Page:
Hard-working Germans helped create the foundation of New Orleans’ life.
The earliest Germans arrived in Louisiana in 1722, enticed by advertisements from the John Law company. The Germans arrived to the swamplands upriver from New Orleans, tamed the land and were soon helping to feed the downriver settlement. They worked closely with the Cajuns who settled nearby and melded into the local culture. German names like Troxler and Zweig became Trosclair and Labranche.
By 1850, one-fifth of Louisiana’s population was German-speaking, and there were, by some accounts, as many as 50 German language newspapers. The prosperous Germans, including many German-speaking Jews, eventually moved to New Orleans proper, entering all areas of commerce in the city. They opened bakeries, hotels, breweries and restaurants. There were more than 30 German breweries in 1850.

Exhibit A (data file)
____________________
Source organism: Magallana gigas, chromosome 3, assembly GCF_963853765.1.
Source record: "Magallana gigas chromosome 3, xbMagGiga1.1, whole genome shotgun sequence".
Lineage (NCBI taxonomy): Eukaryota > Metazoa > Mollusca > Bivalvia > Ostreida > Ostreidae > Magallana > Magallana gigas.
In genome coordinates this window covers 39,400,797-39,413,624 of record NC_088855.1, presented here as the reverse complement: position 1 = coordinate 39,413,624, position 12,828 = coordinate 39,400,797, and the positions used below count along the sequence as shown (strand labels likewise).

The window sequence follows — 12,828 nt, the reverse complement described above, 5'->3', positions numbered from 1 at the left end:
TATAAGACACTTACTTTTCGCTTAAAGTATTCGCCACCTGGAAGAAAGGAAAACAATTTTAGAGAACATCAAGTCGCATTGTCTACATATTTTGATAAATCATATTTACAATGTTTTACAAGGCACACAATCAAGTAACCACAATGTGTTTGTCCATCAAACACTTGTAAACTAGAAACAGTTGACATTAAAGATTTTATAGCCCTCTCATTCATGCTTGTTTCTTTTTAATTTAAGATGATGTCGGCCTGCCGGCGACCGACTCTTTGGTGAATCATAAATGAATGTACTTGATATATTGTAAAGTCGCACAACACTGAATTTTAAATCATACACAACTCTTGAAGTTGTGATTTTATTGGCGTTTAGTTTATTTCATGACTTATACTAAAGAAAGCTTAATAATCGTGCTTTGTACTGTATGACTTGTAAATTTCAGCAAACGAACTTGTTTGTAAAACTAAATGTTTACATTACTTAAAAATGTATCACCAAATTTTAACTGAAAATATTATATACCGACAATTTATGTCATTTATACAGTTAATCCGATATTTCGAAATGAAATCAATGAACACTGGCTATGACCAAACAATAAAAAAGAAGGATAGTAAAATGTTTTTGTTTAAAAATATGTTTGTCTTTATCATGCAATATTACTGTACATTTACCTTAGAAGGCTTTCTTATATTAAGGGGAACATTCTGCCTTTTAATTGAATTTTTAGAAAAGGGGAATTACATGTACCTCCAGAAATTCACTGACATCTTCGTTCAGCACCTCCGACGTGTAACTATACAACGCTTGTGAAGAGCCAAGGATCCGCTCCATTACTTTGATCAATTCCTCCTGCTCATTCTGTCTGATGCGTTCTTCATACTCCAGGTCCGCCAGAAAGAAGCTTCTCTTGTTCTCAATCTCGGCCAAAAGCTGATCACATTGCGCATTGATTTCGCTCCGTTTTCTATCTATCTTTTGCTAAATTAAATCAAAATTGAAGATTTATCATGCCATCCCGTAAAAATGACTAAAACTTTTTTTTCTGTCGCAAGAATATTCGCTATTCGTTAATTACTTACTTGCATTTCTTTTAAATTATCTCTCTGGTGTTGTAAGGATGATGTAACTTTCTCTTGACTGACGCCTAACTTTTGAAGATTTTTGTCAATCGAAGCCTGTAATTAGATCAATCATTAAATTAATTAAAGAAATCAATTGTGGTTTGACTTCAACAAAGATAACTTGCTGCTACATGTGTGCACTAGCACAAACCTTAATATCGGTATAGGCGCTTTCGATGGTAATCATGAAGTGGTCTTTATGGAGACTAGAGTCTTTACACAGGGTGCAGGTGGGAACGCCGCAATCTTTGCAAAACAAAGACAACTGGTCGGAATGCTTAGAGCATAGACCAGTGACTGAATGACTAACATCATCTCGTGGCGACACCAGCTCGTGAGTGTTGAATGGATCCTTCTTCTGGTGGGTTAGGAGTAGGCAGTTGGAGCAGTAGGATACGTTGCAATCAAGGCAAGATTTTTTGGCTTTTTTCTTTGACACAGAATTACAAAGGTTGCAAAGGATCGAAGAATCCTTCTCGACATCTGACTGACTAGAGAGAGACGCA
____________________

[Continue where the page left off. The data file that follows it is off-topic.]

World War I forced the German operations to blend in even more — Fabachers began selling Jax Beer, the Grunewald Hotel on Canal Street became the Roosevelt, and Berlin Street was named after General Pershing. Throughout their years, the Germans had a number of benevolent and social societies. The Deutsches Haus, which opened in 1928, evolved from several of those organizations.